“I think that, during the last 15 years, because of films like The Lord Of The Rings, the Harry Potter series and Game Of Thrones, fantasy has become more sexy to people of all ages,” says Nightwish’s principal composer, Tuomas Holopainen. “I just enjoy a great story – we all do. Whether it’s a really well-written detective story by Agatha Christie or The Lord Of The Rings, or anything by [American epic writer] Patrick Rothfuss, or a story by Neil Gaiman – Snow, Glass, Apples one of his short stories, is my all-time favourite novel – you want to be taken away, for a little while, from all this, and enjoy a good story and feel safe because you’re not in it completely.”

Jesse Leach agrees that this sense of escapism is appealing to many – and perhaps especially so to those in our heavy metal world.

“Maybe it’s just the struggle for survival, and overcoming – that frame of mind, that tenacity, that a lot of metalheads have,” he suggests, as to why the two genres have such an enduring relationship. “We’re used to, growing up, being out of step, not really fitting in with certain people, and then you find people that are like you – you find your clan, friends that are into the same type of music, the same type of culture. There’s that mentality; if you’re the popular kid in school, it’s not hard for you to fit in, because there’s more people like you. So maybe as metalheads, we’re the outcasts, and we all band together as outcasts. There’s a certain type of camaraderie there, and in those types of books, that happens. People who are the outlaws get to be the heroes in the storyline.”

While metalheads can’t become warriors and wizards who save the world (Manowar aside, obviously), there’s certainly a parallel between them and the fantasy hero, who’s rarely ‘cool’. There are the classics such as Pug, the weedy orphan at the centre of Raymond E. Feist’s Magician, whose apprenticing to the wizard Kulgan alters the fate of two entire worlds; and there’s the isolated figure of Druss, the titular character in David Gemmell’s Legend, the grizzled old warrior dragged out of retirement to stand on the walls of the greatest fortress in the world as his homeland is about to be crushed. But you also have the heroes of the modern age, such as hated dwarf Tyrion Lannister in Game Of Thrones, and pretty much the entire dramatis personae of rising star Daniel Abraham’s The Long Price Quartet (a tender tale that takes snapshots at four periods in the lives of two people, from youth to old age, and just happens to document the changing of a whole world). Then there’s his The Dagger And The Coin series (a deeply real-world tale exploring the nature of morality, and political and religious absolutism).

But it goes a little further than that; metal and fantasy have also remained outsider interests. Ask the average man on the street to name a Kanye West song, and you’ll get more correct answers than if you ask them to name a Metallica song. And while J.R.R. Tolkien, Terry Pratchett, J.K. Rowling and latterly George RR Martin are now well known, the next tier down – David Gemmell, Robert Jordan, Patrick Rothfuss and so forth – are unlikely to be familiar to anyone who’s not au fait with the genre, despite their enormous popularity and commercial success.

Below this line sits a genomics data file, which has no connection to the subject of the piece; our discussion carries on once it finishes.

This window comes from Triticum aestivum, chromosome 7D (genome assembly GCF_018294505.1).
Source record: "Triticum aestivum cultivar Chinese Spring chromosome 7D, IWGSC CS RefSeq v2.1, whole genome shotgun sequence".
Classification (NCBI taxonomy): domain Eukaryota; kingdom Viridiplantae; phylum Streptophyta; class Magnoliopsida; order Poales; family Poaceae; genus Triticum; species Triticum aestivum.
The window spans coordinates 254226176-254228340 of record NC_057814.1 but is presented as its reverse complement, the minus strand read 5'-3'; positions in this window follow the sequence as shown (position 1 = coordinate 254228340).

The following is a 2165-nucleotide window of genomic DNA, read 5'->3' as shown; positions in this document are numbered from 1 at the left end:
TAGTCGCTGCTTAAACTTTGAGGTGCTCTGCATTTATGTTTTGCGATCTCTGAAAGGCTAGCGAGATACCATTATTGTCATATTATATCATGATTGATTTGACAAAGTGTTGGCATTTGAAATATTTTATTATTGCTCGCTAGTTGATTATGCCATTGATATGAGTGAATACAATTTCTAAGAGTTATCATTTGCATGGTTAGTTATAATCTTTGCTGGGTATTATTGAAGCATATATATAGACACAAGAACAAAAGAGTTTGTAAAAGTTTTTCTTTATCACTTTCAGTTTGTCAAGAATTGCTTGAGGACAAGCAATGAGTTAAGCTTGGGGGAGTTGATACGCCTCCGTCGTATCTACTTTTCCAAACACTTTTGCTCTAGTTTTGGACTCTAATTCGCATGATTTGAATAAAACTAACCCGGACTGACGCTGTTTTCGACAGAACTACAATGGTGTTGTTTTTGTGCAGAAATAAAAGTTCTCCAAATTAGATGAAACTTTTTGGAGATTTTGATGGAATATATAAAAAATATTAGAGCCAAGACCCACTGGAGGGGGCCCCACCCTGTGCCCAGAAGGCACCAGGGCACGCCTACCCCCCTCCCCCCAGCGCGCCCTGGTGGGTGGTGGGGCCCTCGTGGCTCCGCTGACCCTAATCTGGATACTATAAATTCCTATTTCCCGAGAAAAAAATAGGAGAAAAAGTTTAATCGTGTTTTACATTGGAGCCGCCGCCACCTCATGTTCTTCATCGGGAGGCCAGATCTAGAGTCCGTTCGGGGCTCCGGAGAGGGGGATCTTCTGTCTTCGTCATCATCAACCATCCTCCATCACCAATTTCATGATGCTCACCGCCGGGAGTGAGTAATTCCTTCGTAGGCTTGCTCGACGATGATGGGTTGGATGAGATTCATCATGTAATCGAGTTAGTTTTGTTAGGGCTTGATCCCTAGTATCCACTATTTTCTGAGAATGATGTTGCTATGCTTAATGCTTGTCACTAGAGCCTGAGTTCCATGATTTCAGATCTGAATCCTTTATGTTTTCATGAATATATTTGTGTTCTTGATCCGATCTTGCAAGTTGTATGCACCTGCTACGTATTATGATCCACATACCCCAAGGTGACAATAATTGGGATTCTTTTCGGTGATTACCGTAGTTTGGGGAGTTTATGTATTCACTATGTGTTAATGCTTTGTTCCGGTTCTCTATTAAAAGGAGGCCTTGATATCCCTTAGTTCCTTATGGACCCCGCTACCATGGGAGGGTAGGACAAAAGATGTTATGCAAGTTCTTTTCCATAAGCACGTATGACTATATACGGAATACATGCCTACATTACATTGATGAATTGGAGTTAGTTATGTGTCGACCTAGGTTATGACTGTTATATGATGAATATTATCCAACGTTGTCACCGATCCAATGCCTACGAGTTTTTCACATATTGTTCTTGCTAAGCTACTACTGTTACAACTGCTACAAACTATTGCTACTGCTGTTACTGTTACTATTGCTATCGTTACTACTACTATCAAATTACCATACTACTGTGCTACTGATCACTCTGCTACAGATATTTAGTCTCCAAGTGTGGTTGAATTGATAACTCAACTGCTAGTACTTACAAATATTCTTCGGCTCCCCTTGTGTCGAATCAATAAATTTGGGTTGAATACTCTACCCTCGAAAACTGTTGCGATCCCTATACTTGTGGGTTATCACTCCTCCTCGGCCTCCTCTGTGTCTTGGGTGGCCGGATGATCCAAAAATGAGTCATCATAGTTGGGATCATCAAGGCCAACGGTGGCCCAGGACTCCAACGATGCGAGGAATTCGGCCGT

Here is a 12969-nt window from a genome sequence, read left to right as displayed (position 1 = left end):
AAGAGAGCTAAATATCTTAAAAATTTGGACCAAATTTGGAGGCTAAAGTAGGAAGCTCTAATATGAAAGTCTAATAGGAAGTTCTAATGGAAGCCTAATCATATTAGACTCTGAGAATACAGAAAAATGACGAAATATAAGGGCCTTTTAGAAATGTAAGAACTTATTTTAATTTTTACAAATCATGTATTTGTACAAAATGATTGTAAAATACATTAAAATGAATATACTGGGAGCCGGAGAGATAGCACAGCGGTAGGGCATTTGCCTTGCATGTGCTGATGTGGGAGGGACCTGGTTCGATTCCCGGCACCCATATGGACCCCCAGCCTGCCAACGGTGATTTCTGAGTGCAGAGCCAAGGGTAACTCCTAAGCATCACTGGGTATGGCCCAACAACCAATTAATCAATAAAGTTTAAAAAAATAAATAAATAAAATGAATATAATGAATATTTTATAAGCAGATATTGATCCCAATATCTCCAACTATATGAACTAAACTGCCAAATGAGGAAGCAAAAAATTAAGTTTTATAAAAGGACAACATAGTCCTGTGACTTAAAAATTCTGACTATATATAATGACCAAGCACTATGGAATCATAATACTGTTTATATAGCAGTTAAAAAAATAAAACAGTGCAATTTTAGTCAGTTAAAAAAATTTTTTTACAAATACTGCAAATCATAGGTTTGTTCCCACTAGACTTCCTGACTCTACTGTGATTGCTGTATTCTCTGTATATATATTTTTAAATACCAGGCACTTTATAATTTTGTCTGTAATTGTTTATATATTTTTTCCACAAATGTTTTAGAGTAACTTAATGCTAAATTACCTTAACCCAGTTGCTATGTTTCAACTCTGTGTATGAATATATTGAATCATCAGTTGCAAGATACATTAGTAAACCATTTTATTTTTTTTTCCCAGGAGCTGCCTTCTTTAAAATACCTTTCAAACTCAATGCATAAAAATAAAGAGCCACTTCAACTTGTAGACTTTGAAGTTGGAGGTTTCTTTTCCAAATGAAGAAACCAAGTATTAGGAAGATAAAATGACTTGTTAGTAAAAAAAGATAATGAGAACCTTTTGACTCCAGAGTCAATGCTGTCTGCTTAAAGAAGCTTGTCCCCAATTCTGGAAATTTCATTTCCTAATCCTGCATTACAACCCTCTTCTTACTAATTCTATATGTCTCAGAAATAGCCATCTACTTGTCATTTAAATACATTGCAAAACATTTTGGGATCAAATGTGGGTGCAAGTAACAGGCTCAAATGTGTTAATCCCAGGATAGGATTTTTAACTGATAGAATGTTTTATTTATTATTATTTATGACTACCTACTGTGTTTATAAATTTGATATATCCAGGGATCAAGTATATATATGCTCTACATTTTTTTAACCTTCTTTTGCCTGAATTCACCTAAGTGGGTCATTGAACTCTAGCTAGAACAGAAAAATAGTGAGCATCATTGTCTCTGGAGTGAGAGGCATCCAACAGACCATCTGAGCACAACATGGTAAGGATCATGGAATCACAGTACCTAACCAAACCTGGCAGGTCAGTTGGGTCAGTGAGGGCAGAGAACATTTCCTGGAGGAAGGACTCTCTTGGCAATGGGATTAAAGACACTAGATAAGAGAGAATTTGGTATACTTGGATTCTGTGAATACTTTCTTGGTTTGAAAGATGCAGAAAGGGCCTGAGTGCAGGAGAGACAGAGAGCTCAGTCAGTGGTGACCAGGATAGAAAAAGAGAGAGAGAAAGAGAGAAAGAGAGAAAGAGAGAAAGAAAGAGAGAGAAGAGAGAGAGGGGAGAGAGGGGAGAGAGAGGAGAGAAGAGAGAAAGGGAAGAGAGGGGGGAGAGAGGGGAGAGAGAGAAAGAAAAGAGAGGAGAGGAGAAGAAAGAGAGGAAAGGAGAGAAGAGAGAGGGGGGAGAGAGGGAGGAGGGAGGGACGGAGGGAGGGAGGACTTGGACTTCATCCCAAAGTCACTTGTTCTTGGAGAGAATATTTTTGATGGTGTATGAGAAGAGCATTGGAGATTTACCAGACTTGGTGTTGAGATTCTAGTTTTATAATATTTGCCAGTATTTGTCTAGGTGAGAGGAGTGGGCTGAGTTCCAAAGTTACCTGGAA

While metal and fantasy may occupy similar places in pop culture – sneered at, but vociferously supported by a loyal throng – both are occasionally invited to sit at the cool table. Killswitch’s Jesse Leach has his own thoughts on why Game Of Thrones has been allowed to pull up a chair.

Game Of Thrones is pretty crazy and pretty violent,” he says, “so I think people who aren’t normally into these types of things can find an action series as well as [an erotic one] – it touches on all these different genres, not just fantasy. And it’s so well written – that’s probably why, too. People that normally wouldn’t watch something because they would think ‘this kinda stuff is cheesy’, well Game Of Thrones is not – it’s badass.”

And it seems that where one genre gets to dine with the cool kids, the other may follow, as Mushroomhead’s Steve ‘Skinny’ Felton explains.

“With the first Catch The Throne mixtape, I had a few mixed feelings, because it was very much all hip-hop and rap [featuring artists such as Big Boi and Common], and to me, some of that genre doesn’t work so well with the fantasy as well as, say, metal does,” says Skinny, who sings Among The Crows. “I think metal works much better than hip-hop, and I’m not criticising hip-hop at all – I’m a huge hip-hop guy, I love all styles of music; it doesn’t matter. But we’re talking about a style and a sound fitting with imagery, and on the first mixtape, I had a hard time wrapping my head around rap talking about the Lannisters. This second mixtape, I came into it knowing the last one was based on rap, and now heavy metal was being invited to the table, and I thought that was very fitting.”

Game Of Thrones has shown the world at large something previously only known to fans of the genre: that fantasy is not just about nerds, that it has moved on from being about elves and halflings and Orcs and empires with unpronounceable names, and is about people and the real world, and weighty topics such as love, ethics, and the struggles of life. Perhaps Anthrax, Mastodon, Killswitch Engage and Mushroomhead will similarly show Game Of Thrones fans that some of their assumptions about metal are also false.

_Catch The Throne _is out now. You can watch the fifth season of _Game Of Thrones _every Monday at 9pm on Sky Atlantic.